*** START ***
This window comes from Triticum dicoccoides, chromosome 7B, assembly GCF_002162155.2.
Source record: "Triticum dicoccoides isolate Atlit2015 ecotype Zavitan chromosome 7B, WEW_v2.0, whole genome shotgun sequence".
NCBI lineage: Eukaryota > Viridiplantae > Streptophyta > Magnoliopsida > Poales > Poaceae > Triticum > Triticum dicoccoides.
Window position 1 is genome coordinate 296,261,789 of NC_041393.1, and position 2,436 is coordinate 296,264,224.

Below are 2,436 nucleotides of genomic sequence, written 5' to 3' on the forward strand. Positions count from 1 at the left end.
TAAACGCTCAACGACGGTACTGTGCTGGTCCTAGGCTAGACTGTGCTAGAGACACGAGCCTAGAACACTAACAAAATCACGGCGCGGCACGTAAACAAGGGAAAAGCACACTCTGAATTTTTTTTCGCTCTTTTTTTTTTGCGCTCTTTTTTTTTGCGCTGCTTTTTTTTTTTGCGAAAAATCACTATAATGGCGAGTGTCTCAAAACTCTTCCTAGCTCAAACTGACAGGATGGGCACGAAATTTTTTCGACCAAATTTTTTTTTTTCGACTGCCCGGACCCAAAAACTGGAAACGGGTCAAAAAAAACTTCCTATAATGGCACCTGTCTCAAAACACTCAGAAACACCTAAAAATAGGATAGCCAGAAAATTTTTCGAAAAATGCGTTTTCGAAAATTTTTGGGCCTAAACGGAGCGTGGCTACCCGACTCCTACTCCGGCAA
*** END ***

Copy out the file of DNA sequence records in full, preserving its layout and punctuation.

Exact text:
This window comes from Triticum dicoccoides, chromosome 7B, assembly GCF_002162155.2.
Source record: "Triticum dicoccoides isolate Atlit2015 ecotype Zavitan chromosome 7B, WEW_v2.0, whole genome shotgun sequence".
NCBI lineage: Eukaryota > Viridiplantae > Streptophyta > Magnoliopsida > Poales > Poaceae > Triticum > Triticum dicoccoides.
Window position 1 is genome coordinate 296,261,789 of NC_041393.1, and position 2,436 is coordinate 296,264,224.

Below are 2,436 nucleotides of genomic sequence, written 5' to 3' on the forward strand. Positions count from 1 at the left end.
TAAACGCTCAACGACGGTACTGTGCTGGTCCTAGGCTAGACTGTGCTAGAGACACGAGCCTAGAACACTAACAAAATCACGGCGCGGCACGTAAACAAGGGAAAAGCACACTCTGAATTTTTTTTCGCTCTTTTTTTTTTGCGCTCTTTTTTTTTGCGCTGCTTTTTTTTTTTGCGAAAAATCACTATAATGGCGAGTGTCTCAAAACTCTTCCTAGCTCAAACTGACAGGATGGGCACGAAATTTTTTCGACCAAATTTTTTTTTTTCGACTGCCCGGACCCAAAAACTGGAAACGGGTCAAAAAAAACTTCCTATAATGGCACCTGTCTCAAAACACTCAGAAACACCTAAAAATAGGATAGCCAGAAAATTTTTCGAAAAATGCGTTTTCGAAAATTTTTGGGCCTAAACGGAGCGTGGCTACCCGACTCCTACTCCGGCAA